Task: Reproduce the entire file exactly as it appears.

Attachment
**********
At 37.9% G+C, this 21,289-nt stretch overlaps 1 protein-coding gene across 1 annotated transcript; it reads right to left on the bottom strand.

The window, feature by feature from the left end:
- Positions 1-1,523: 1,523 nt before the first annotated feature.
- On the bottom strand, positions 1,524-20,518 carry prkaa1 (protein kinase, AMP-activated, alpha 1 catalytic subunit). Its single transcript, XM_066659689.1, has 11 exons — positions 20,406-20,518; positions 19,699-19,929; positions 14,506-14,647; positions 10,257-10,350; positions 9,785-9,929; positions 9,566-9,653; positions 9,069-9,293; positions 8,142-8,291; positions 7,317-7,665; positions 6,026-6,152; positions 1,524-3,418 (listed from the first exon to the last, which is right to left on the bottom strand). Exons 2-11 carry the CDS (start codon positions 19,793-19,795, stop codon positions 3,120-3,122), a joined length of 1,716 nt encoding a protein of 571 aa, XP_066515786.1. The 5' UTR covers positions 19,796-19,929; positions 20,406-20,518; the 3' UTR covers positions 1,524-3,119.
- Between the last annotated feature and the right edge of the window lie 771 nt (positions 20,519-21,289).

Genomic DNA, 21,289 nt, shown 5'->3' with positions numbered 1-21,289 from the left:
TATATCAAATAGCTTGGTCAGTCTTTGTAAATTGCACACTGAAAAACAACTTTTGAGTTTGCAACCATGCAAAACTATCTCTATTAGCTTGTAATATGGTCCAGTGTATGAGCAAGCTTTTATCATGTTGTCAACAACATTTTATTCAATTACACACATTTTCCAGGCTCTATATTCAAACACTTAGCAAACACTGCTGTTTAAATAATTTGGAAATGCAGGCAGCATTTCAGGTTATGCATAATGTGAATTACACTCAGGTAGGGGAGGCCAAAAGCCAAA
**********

At 37.9% G+C, this 21,289-nt stretch overlaps 1 protein-coding gene across 1 annotated transcript; it reads right to left on the bottom strand.

The window, feature by feature from the left end:
- Positions 1-1,523: 1,523 nt before the first annotated feature.
- On the bottom strand, positions 1,524-20,518 carry prkaa1 (protein kinase, AMP-activated, alpha 1 catalytic subunit). Its single transcript, XM_066659689.1, has 11 exons — positions 20,406-20,518; positions 19,699-19,929; positions 14,506-14,647; positions 10,257-10,350; positions 9,785-9,929; positions 9,566-9,653; positions 9,069-9,293; positions 8,142-8,291; positions 7,317-7,665; positions 6,026-6,152; positions 1,524-3,418 (listed from the first exon to the last, which is right to left on the bottom strand). Exons 2-11 carry the CDS (start codon positions 19,793-19,795, stop codon positions 3,120-3,122), a joined length of 1,716 nt encoding a protein of 571 aa, XP_066515786.1. The 5' UTR covers positions 19,796-19,929; positions 20,406-20,518; the 3' UTR covers positions 1,524-3,119.
- Between the last annotated feature and the right edge of the window lie 771 nt (positions 20,519-21,289).

Genomic DNA, 21,289 nt, shown 5'->3' with positions numbered 1-21,289 from the left:
TATATCAAATAGCTTGGTCAGTCTTTGTAAATTGCACACTGAAAAACAACTTTTGAGTTTGCAACCATGCAAAACTATCTCTATTAGCTTGTAATATGGTCCAGTGTATGAGCAAGCTTTTATCATGTTGTCAACAACATTTTATTCAATTACACACATTTTCCAGGCTCTATATTCAAACACTTAGCAAACACTGCTGTTTAAATAATTTGGAAATGCAGGCAGCATTTCAGGTTATGCATAATGTGAATTACACTCAGGTAGGGGAGGCCAAAAGCCAAA